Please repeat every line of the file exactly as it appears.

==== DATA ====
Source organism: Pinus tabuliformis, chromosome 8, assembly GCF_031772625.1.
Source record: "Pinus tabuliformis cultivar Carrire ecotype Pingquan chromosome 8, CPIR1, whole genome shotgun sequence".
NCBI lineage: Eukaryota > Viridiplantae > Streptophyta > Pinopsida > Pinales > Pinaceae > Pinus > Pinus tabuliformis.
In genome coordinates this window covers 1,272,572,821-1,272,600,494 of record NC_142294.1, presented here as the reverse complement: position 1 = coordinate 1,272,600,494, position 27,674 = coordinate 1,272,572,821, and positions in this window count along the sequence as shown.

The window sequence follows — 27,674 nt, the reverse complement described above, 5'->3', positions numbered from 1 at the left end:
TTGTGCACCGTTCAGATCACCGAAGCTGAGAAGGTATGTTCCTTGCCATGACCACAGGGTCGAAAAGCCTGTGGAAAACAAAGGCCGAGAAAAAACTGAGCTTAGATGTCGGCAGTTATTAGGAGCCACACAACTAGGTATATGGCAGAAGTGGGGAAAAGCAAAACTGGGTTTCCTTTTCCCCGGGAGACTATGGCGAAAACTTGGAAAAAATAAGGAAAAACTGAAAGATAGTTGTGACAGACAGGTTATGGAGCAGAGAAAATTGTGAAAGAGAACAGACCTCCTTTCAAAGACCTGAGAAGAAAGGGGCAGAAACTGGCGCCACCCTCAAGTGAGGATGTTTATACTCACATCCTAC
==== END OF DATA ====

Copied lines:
Source organism: Pinus tabuliformis, chromosome 8, assembly GCF_031772625.1.
Source record: "Pinus tabuliformis cultivar Carrire ecotype Pingquan chromosome 8, CPIR1, whole genome shotgun sequence".
NCBI lineage: Eukaryota > Viridiplantae > Streptophyta > Pinopsida > Pinales > Pinaceae > Pinus > Pinus tabuliformis.
In genome coordinates this window covers 1,272,572,821-1,272,600,494 of record NC_142294.1, presented here as the reverse complement: position 1 = coordinate 1,272,600,494, position 27,674 = coordinate 1,272,572,821, and positions in this window count along the sequence as shown.

The window sequence follows — 27,674 nt, the reverse complement described above, 5'->3', positions numbered from 1 at the left end:
TTGTGCACCGTTCAGATCACCGAAGCTGAGAAGGTATGTTCCTTGCCATGACCACAGGGTCGAAAAGCCTGTGGAAAACAAAGGCCGAGAAAAAACTGAGCTTAGATGTCGGCAGTTATTAGGAGCCACACAACTAGGTATATGGCAGAAGTGGGGAAAAGCAAAACTGGGTTTCCTTTTCCCCGGGAGACTATGGCGAAAACTTGGAAAAAATAAGGAAAAACTGAAAGATAGTTGTGACAGACAGGTTATGGAGCAGAGAAAATTGTGAAAGAGAACAGACCTCCTTTCAAAGACCTGAGAAGAAAGGGGCAGAAACTGGCGCCACCCTCAAGTGAGGATGTTTATACTCACATCCTAC